Experimental Stroke Therapy Helps Illinois Senator

Published Date: August 14th, 2012

 14 August 2012

Experimental Therapy seems to help U.S. Sen. Mark Kirk recover more extensively than he would have with standard care after he suffered a stroke in January.Kirk credits lead researcher and physical therapist T. George Hornby at the Rehabilitation Institute of Chicago, whose work may change standard therapy for stroke patients. During Kirk's nine weeks participating in Hornby's research, he walked nearly 15 miles and climbed 145 flights of stairs.

The 52-year-old is making excellent progress, according to medical experts not involved in his care who watched a video released this week by the Illinois Republican's office. Kirk is seen in the video climbing stairs and walking on a treadmill with a therapist's help."We basically treat them like athletes," said Hornby, who is testing what happens when stroke patient.Instead of walking once down an unobstructed hallway, for example, a patient is asked to walk around obstacles, to walk while things are bumping into him and to climb stairs. "We're really pushing them to the limit on how hard they can work," the researcher said.

Cleveland Clinic stroke specialist Dr. Shazan Hussain said the video shows the senator has made outstanding progress and "likely will continue to get better and better." Asked whether Kirk might permanently need a cane to walk, Hussain said: "It's hard to know that for sure, but it seems likely he's going to require some kind of walking aid, like a cane."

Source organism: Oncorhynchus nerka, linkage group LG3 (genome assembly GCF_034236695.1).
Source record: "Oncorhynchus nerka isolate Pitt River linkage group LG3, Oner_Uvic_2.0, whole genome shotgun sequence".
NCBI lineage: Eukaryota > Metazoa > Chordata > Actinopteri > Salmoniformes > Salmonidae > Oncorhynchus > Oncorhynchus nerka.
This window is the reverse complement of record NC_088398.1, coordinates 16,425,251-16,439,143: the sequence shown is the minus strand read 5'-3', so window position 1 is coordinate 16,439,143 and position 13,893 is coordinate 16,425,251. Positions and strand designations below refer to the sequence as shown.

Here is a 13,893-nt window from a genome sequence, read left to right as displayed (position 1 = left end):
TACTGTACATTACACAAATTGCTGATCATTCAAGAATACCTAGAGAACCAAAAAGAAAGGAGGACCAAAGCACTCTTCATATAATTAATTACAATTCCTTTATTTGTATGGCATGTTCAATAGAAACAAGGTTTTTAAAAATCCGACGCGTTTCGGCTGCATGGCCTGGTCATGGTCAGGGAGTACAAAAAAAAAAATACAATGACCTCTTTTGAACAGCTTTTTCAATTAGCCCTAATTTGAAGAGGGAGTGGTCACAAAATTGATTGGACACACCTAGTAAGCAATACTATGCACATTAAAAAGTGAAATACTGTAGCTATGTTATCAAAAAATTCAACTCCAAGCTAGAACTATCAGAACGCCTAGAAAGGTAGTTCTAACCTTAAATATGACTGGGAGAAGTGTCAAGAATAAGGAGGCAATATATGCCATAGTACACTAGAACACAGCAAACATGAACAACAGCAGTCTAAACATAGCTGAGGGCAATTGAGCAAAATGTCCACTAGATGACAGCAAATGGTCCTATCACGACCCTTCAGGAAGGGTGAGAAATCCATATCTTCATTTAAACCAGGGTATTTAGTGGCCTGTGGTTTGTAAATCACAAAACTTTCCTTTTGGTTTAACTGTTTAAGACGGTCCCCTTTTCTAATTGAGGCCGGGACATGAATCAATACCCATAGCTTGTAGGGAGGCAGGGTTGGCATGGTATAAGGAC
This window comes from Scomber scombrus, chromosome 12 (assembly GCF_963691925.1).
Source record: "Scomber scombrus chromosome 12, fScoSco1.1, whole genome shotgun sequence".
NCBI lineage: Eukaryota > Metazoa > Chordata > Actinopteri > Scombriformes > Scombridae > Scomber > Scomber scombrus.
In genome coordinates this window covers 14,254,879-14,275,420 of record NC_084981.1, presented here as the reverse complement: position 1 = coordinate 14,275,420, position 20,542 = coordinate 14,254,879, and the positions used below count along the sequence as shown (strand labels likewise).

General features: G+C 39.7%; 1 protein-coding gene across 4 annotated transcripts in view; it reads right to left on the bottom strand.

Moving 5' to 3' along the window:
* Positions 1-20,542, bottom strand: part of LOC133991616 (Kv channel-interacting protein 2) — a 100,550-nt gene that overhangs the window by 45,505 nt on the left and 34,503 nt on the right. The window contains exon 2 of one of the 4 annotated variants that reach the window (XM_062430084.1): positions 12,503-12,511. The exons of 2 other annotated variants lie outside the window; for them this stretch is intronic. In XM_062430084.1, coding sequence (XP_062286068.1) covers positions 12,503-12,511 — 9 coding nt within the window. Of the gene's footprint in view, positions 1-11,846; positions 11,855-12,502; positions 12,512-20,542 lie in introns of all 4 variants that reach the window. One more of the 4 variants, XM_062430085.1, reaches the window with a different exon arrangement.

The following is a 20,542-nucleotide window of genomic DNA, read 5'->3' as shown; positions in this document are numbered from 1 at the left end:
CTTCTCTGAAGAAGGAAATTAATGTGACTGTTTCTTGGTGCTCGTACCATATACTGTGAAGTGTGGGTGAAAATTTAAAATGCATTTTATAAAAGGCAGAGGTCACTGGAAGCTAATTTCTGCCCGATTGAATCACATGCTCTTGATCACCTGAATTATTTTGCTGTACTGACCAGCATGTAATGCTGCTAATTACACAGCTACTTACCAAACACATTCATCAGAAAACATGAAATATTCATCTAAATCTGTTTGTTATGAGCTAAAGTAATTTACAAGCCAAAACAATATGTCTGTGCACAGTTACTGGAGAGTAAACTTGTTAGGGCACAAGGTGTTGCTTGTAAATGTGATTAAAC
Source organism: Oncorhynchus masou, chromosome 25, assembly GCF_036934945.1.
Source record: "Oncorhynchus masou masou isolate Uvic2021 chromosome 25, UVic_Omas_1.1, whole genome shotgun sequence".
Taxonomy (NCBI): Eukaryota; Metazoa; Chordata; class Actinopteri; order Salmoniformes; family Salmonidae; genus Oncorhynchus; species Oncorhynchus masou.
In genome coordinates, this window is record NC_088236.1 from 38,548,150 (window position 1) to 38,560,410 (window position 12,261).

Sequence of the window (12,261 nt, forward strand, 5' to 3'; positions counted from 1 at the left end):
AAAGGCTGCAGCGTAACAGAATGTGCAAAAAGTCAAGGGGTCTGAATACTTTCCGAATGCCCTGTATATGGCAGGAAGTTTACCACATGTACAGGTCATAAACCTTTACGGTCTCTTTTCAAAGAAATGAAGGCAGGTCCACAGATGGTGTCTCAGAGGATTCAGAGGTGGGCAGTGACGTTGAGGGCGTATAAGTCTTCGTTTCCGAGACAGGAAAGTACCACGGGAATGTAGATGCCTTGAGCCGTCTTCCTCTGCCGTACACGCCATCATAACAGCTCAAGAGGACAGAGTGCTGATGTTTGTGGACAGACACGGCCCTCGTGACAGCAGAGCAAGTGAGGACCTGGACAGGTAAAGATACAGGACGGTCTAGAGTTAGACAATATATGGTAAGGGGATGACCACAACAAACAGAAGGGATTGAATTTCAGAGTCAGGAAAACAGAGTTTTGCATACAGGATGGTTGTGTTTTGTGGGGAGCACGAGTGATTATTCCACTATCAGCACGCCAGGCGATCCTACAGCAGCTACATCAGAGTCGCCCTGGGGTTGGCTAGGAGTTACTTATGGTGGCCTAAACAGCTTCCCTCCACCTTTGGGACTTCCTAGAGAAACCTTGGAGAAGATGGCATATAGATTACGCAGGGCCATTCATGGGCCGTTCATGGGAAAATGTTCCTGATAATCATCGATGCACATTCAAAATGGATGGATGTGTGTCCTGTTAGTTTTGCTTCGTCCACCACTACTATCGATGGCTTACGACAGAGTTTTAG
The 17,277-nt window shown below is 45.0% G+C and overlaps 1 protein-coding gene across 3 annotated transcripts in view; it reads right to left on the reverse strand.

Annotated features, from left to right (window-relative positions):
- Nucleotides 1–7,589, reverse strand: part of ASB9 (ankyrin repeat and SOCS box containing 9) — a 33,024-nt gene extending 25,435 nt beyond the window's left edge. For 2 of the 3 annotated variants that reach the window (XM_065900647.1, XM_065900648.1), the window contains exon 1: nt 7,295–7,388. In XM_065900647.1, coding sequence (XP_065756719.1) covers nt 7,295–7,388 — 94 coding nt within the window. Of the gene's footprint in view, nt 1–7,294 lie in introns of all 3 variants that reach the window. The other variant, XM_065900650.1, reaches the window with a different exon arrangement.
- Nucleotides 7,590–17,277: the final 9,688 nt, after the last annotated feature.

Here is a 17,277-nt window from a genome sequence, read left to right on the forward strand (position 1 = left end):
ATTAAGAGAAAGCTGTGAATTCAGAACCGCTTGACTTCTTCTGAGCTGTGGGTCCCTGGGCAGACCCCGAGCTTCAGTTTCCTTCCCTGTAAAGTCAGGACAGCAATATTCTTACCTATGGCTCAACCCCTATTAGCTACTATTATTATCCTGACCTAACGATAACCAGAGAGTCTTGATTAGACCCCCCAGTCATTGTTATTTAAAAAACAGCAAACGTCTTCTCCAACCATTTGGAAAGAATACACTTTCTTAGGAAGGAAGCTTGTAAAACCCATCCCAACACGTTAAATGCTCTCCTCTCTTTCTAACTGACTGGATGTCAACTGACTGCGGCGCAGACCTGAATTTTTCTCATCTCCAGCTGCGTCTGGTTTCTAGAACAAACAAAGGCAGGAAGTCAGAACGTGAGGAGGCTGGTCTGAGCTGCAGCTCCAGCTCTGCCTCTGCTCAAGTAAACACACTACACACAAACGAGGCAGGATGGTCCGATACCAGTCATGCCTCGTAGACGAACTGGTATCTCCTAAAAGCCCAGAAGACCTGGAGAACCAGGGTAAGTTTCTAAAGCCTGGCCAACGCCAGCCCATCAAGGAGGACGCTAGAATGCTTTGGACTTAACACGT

Strokes can damage parts of the brain affecting mood, and the stress of relearning simple tasks and adjusting to stroke-caused impairments also can lead to depression. Asked about that possibility, Francisco said depression is much more common when a stroke damages the front left part of the brain. Kirk's stroke blocked blood flow to the right side of his brain.

Stroke is the fourth leading cause of death in the United States, and each year, about 795,000 Americans suffer a stroke. Some strokes are caused by bleeding in the brain, but most are caused by blocked blood flow, like Kirk's stroke.

"I released this video to make sure that people know what my condition is, to be an example to other Illinois families," Kirk says on the video. "I want to thank the people of Illinois for their patience with this patient to recover from a big stroke."

Source-http://www.thirdage.com/news/experimental-stroke-therapy-helps-illinois-senator_08-13-2012

"Experimental Stroke Therapy Helps Illinois Senator" is posted under: Treadmill News